Removal and Installation

On average, the general cost to install a bathtub is $4,370 but ranges from $1,448 to 7,292.

Removing your current bathtub will also contribute to your total cost. The cost to remove a bathtub ranges from roughly $62 to $133. If you request to have the debris from your current bathtub hauled away, you can expect to pay around $12 to $13.

Labor

General labor for installing a bathtub typically ranges from around $490 to $590

If anything in your bathtub area is damaged or malfunctioning, you should request repairs when you get your new bathtub installed. These will range roughly from $300 to $800.

Faucets

Your swanky new tub might also warrant a faucet upgrade. There is a wide range of faucets available, but you can expect to pay somewhere between $50 and $900 depending on the style, material, and functions.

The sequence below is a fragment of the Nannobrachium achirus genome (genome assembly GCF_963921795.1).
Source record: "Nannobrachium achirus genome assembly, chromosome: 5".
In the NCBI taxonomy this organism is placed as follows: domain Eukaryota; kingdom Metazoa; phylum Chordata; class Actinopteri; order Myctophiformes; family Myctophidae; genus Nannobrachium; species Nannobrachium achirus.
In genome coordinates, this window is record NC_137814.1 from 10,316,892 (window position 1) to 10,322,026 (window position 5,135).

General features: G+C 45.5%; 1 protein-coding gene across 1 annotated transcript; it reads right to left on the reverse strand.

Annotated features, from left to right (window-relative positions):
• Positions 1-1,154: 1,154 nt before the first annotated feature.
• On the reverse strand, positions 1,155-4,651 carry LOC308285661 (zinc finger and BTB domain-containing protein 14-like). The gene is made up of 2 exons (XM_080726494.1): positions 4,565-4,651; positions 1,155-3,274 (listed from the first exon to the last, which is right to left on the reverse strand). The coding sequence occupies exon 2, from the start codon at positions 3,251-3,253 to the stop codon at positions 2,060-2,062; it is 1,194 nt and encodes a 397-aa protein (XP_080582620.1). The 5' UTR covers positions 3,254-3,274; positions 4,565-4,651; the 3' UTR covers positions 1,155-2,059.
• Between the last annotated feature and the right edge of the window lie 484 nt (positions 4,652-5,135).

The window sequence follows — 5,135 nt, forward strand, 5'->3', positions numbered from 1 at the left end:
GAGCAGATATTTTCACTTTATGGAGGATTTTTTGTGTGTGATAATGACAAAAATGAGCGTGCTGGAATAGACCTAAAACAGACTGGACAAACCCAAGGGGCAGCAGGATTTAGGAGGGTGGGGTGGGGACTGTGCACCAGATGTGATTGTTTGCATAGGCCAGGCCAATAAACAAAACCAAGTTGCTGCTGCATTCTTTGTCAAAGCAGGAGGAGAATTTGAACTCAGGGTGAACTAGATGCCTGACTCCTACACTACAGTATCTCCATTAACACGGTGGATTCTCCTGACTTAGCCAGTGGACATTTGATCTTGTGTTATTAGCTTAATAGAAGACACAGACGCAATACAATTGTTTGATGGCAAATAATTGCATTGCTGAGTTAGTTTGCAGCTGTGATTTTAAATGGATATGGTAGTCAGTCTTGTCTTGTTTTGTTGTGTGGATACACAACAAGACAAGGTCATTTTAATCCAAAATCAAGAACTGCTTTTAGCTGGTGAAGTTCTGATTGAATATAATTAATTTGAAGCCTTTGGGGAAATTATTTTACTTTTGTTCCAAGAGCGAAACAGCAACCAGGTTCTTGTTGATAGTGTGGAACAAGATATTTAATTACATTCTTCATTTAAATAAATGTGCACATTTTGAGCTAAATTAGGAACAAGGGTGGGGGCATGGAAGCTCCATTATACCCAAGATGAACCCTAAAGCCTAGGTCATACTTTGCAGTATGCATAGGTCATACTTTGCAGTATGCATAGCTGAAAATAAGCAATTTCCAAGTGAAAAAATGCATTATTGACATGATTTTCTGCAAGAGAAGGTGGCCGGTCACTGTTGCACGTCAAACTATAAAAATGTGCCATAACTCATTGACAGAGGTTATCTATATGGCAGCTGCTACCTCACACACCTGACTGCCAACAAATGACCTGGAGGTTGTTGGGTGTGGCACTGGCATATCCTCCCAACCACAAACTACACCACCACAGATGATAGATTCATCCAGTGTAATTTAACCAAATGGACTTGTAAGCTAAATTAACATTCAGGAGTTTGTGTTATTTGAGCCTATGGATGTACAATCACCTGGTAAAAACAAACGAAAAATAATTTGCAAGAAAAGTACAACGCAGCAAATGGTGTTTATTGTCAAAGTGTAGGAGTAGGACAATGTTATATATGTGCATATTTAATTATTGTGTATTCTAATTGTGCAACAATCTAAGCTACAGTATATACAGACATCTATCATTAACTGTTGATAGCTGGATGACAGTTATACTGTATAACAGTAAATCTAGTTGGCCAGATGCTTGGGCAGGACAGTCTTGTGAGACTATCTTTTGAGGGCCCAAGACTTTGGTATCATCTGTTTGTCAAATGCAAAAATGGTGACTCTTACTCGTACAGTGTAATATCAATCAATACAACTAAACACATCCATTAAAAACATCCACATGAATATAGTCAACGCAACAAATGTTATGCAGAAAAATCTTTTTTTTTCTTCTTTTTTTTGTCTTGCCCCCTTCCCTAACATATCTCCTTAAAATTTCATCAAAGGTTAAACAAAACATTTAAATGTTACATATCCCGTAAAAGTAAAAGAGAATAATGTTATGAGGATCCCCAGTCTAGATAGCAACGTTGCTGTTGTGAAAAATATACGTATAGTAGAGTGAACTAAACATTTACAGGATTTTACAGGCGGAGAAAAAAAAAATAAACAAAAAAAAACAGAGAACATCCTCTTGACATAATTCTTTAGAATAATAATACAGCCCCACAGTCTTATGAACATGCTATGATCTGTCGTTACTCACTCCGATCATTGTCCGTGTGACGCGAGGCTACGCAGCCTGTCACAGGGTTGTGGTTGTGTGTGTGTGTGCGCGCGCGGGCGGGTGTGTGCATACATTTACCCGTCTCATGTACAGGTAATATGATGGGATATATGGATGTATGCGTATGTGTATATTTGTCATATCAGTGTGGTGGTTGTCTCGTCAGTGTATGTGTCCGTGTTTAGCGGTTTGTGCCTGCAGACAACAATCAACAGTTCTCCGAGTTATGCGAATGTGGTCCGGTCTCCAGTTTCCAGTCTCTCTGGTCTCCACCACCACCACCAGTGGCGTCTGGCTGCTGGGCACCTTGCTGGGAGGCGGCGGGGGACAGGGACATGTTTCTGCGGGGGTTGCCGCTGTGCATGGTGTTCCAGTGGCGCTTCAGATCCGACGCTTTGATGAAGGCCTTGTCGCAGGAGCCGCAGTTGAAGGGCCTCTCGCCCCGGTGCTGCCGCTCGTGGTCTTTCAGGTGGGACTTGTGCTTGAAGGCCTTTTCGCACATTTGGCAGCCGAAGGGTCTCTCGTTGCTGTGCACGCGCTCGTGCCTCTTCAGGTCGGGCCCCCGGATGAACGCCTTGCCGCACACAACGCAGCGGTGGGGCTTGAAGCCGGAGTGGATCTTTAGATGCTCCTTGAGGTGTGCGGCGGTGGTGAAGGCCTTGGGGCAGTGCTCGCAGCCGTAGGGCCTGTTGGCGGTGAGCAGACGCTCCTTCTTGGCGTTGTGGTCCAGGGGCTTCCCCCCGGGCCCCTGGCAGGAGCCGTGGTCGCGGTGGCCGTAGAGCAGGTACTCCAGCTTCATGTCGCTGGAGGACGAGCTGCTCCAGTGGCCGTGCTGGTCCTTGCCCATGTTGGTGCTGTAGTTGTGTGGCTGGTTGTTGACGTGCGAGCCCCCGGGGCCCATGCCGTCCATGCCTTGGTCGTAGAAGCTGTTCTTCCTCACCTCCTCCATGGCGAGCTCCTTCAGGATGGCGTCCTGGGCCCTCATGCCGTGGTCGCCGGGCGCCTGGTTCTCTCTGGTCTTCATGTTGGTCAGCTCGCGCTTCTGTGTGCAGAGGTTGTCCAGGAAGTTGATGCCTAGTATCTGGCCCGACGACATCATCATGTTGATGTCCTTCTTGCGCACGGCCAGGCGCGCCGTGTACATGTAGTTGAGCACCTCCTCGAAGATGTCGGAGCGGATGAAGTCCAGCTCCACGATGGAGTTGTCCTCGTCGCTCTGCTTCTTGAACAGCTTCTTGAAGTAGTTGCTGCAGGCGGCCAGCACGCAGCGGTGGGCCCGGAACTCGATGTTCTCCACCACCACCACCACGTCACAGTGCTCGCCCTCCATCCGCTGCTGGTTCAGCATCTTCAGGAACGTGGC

Floor Reinforcements

Replacing your old bathtub with a larger, heavier unit like cast iron will often require additional floor reinforcements for support. You should expect to pay somewhere between $100 and $300 for floor reinforcements.

New Water Heater

Also budget for a new water heater that can handle filling your tub with more warm suds if you’re planning a sizable upgrade. Typically water heaters cost roughly $800 to $1,600, depending on the model you purchase.

How Much Do Bathtubs Cost by Material?

Primary bathroom with a large standalone tub, crystal chandelier, shiplap walls, hardwood floors, and large glass shower door
Photo: Wollwerth Imagery / Adobe Stock

An attractive bathtub will pull your entire washroom together. The type of bathtub material you choose will affect the cost as well as the durability and install complexity.

Fiberglass